Juice took being potentially the first American to win the American belt on America’s birthday weekend to the extreme with his Rave Founding Fathers entrance gear. It was just as stupid and perfect as Jay’s attire, and the crowd loved it. Somehow, the flamboyant Juice Robinson became the national hero we both needed and deserved that night at the Cow Palace. It’s also incredible how Juice has developed so he could go straight from a feud in which he proved himself to be “a real Japanese pro wrestler” against Goto to being the embodiment of America against our emo insulter, all while just being himself turned up to eleven.
The heat for this match was palpable. People were getting upset. People were booing Jay and rooting for Juice like we were a drunk territorial days audience who didn’t know wrestling wasn’t real. The closest thing I felt recently to this level of heat in person was at the last NJPW show in Long Beach toward Cody, but that had an element of playing along with the soap opera, respecting his work as a mustache twirling villain. This felt like real animosity, closer to the electricity I felt the last time I was at a Monday Night Raw show with a surprise Roman Reigns entrance.
The match was hard-hitting in a more traditional way that Hiromu vs. Lee. It was just solid wrestling with a solid story, with Juice performing well as a believably injured and weakened babyface without coming off as pathetic. At one point, Jay threw Juice into the guardrail by the announce table, resulting in Jim Ross taking a bump/getting knocked over, prompting Josh Barnett to get in the ring like was actually going to fight Jay for real. Fortunately, they were able to get the match back on track at the same level of quality after this, with Switchblade looking like even more of a jerk.
Juice eventually won just like he said he would, via rolling a motherf*cker up. Interestingly, he did it after cheating, using his broken hand with his cast (declared a weapon by NJPW) on it. In the moment, nobody cared. In the long term, I think works better for this character to not be such a pure babyface that if someone cheats against him he won’t cheat back, especially because he tends to pander to the crowd. It fits his loose cannon personality and promo style. Plus, as we already saw via Jay’s incredible Pre-G1 press conference promo, Switchblade can justifiably complain about this forever, and this feud can restart at any time. These dudes are both still in their twenties and only recently New Japan main eventers, and this could be just the first chapter in a great rivalry.
Despite the cheating, the love for Juice when he won the was real. The crowd was happy for the character, and for the real man’s career. Shoot and kayfabe success (plus nationalism) combined here in a beautiful way. Juice hugged Red Shoes multiple times and was every inch a people’s champion as he made his way through the crowd hugging people and looking like he might cry. It was a Pro Wrestler As Folk Hero moment perfect for this venue and this crowd and this show.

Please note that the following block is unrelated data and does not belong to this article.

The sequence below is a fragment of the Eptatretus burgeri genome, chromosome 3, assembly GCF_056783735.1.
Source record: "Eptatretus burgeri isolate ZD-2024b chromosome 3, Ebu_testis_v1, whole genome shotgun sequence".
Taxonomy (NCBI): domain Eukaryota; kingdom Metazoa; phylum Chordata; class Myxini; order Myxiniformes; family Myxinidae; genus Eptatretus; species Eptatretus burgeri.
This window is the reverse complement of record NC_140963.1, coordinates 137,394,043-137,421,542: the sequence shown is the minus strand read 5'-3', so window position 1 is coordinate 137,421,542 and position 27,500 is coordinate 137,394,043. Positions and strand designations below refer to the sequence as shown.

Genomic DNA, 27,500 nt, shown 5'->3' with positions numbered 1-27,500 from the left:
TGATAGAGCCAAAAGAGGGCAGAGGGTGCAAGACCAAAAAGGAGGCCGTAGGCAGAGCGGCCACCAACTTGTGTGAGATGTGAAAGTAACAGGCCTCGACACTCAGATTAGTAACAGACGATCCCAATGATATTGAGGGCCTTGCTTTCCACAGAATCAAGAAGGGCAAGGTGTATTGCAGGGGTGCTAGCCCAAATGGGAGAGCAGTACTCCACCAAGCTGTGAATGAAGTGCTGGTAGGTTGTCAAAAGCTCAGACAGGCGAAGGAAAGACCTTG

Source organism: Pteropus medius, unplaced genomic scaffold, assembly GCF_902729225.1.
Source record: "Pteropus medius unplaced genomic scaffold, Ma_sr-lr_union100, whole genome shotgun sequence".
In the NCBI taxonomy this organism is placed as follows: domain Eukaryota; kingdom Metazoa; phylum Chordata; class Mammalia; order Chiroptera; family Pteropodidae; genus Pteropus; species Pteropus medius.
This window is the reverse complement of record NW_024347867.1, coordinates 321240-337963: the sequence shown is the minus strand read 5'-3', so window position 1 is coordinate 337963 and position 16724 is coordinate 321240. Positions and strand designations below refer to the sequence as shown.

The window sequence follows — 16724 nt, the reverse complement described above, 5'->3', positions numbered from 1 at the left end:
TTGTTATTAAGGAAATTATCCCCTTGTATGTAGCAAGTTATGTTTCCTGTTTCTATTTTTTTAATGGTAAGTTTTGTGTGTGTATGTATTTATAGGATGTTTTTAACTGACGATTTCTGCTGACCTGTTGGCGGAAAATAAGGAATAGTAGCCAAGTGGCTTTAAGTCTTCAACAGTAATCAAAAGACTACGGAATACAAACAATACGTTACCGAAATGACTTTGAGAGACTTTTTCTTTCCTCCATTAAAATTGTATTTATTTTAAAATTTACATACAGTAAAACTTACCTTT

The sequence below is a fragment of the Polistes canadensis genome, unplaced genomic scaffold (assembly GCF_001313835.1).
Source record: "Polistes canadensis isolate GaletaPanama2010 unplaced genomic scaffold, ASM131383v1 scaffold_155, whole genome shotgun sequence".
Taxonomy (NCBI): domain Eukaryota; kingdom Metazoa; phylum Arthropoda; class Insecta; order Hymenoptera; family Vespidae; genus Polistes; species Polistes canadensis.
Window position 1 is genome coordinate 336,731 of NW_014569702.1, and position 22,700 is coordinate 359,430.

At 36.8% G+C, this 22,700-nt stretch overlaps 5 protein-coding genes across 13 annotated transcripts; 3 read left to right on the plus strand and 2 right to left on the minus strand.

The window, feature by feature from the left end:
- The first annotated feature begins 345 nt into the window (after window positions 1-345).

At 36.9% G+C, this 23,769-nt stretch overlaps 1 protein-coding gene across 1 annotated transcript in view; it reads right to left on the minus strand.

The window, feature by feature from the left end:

Worst: An Anticlimactic Climax
After the emotional heights of White vs. Robinson, the IWGP Heavyweight Championship match between Kenny Omega and Cody was underwhelming. Before I talk about what I think the issues were with the match itself, I’ll talk about the storyline.
If you’ve been reading this column for a while, you know that I have had mostly positive things to say about the Bullet Club Civil War angle, including Kenny vs. Cody and the Golden Lovers reunion. The Young Bucks vs. the Golden Lovers is still one of my favorite matches of the year, and I think the NJPW tag matches leading up to Supercard of Honor were really well done. If we got the final Kenny vs. Cody match then, either with Supercard or in NJPW after that build, I think it would have been better. At the G1 Special in San Francisco, we got the end of the feud, but not its emotional and wrestling peaks. The match got nowhere near the intensity of atmosphere, melodrama, or match quality that these men have created in the past. The crowd was engaged more like they were watching a movie.
The things that set this match apart from others in the feud (besides it being a singles match) were the title and the ladder. When the ladder was introduced, it was confusing. It got “TLC” chants, which were appropriate, funnily enough, in a match Omega challenged in the press conference for Cody to step up and make worth of the IWGP Heayvweight Championship. (Nothing against ladder matches, you just don’t normally associate them with the International Wrestling Grand Prix.) Cody didn’t really want the title except to take something Kenny cares about, and just wanted to use the ladder to hurt him more (and in way that doesn’t make a ton of sense for his character, who is not known to be some master of the ladder match like the Bucks are.) However, Cody already threatened to take more from Kenny and hurt him more via attacking Ibushi earlier in the feud. Cody forcibly kissing Ibushi during that tag match months ago filled me with way more anxiety than him pulling out a surprise ladder.
As far as the match goes, I respected the bumps Omega and Cody took, and both put on excellent athletic performances. Kenny’s tope con hilo never seems like it should be able to happen in real life when you see it live. I liked Cody’s transition into the figure four. Both men took painful-looking ladder bumps, obviously peaking with that insane superplex from the top. However, the crowd, mostly clad in Bullet Club shirts, was too burned out too even get a “This is awesome” chant off the ground.
After the match, Kenny nobly and borderline nonsensically lent Cody a hand up. It reminded me of John Cena putting over Kevin Owens in a promo only after he beat him, back when Owens moved up to the main WWE roster. As Cody left the ring, the Bucks watched him depart while Kenny looked away dramatically, then joined them. It reminded me out how they used to shoot serious conversations between two people on Smallville. The crowd wasn’t as hot as they were for Juice, but they still supported Kenny and his win.